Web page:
Sony is pulling out all the stops in its quest for image quality. The full-frame sensor in its mirrorless Alpha A7R II is one the best in the world, and Sony aims to match it with some of the world's best lenses.
The new Zeiss 50mm f/1.4 might look an odd choice, though, given that the range already includes a Sony 50mm f/1.8 and a Zeiss 55mm f/1.8.
Zeiss and Sony, in case you're wondering, have been collaborating in lens design and manufacture for 20 years, and Zeiss lenses for Sony cameras can be considered part of the Sony stable, sitting alongside Sony's own, cheaper lenses and, more recently, its top-end G-Master optics.
The new lens is big, bold and beautiful, though with lenses this big, you have to wonder why Sony puts so much effort into making its A7-series bodies so small.
The new 50mm lens comes with ring-drive SSM (supersonic motor) autofocus for speed, responsiveness and silent operation – vital for movies – and a traditional aperture ring, with an A setting for automatic aperture control and click-stops for manual aperture settings. And if you're shooting video rather than stills, you can switch off the 'click' for smooth, silent aperture adjustment while filming.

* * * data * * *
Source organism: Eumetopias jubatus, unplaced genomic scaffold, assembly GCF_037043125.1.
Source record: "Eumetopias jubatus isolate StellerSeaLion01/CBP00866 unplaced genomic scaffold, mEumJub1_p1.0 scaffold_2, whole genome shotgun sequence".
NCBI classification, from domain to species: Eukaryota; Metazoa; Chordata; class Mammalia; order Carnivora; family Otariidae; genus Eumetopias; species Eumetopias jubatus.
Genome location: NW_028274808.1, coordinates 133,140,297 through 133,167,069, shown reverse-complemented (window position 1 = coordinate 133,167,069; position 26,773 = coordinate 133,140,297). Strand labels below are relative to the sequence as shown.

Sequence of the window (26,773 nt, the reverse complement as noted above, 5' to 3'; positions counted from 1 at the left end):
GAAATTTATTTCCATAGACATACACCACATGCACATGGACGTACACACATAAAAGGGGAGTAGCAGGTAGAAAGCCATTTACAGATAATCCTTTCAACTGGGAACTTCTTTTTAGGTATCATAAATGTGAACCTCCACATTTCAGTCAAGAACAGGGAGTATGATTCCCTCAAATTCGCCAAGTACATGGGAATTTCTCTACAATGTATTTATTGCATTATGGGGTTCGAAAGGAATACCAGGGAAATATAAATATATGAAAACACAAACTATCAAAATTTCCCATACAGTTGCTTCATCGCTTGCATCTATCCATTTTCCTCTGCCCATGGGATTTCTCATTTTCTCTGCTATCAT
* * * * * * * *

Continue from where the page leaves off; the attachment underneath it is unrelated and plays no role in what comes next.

The optical design includes Advanced Aspherical (AA) and Extra-low Dispersion (ED) lens elements to reduce spherical and chromatic aberration, and Zeiss's own T* lens coating to control flare and ghosting.
Zeiss and Sony are going for the best-quality background 'bokeh' in defocused areas by incorporating an 11-bladed aperture mechanism. Our early sample shots suggest the Zeiss 50mm is super sharp and contrasty, even wide open at f/1.4.
Optical high ground
The performance needs to be good, though, because the Zeiss Planar 50mm f/1.4 is going on sale at a jaw-dropping £1,500 at a date yet to be announced.
Sony also took the opportunity to confirm pricing for its new 70-200mm f/2.8 telephoto, announced earlier this year, but only now becoming available. It will sell at a recommended retail price of £2,500, which pitches it well above comparable 70-200mm f/2.8 DSLR lenses from Canon and Nikon.
Sony is clearly aiming for the optical high ground here, so we look forward to running these lenses through our battery of lens tests to see if they really do raise the bar for the rest.
Not content with boosting its full-frame E-mount lens range, Sony has also announced a new wireless flash system consisting of a £350 FA WRC1M wireless commander unit and £200 FA-WRR1 receivers. These use radio signals to offer a range of up to 30m and allow the control of multiple flash units organised into groups and simultaneous control of several cameras.
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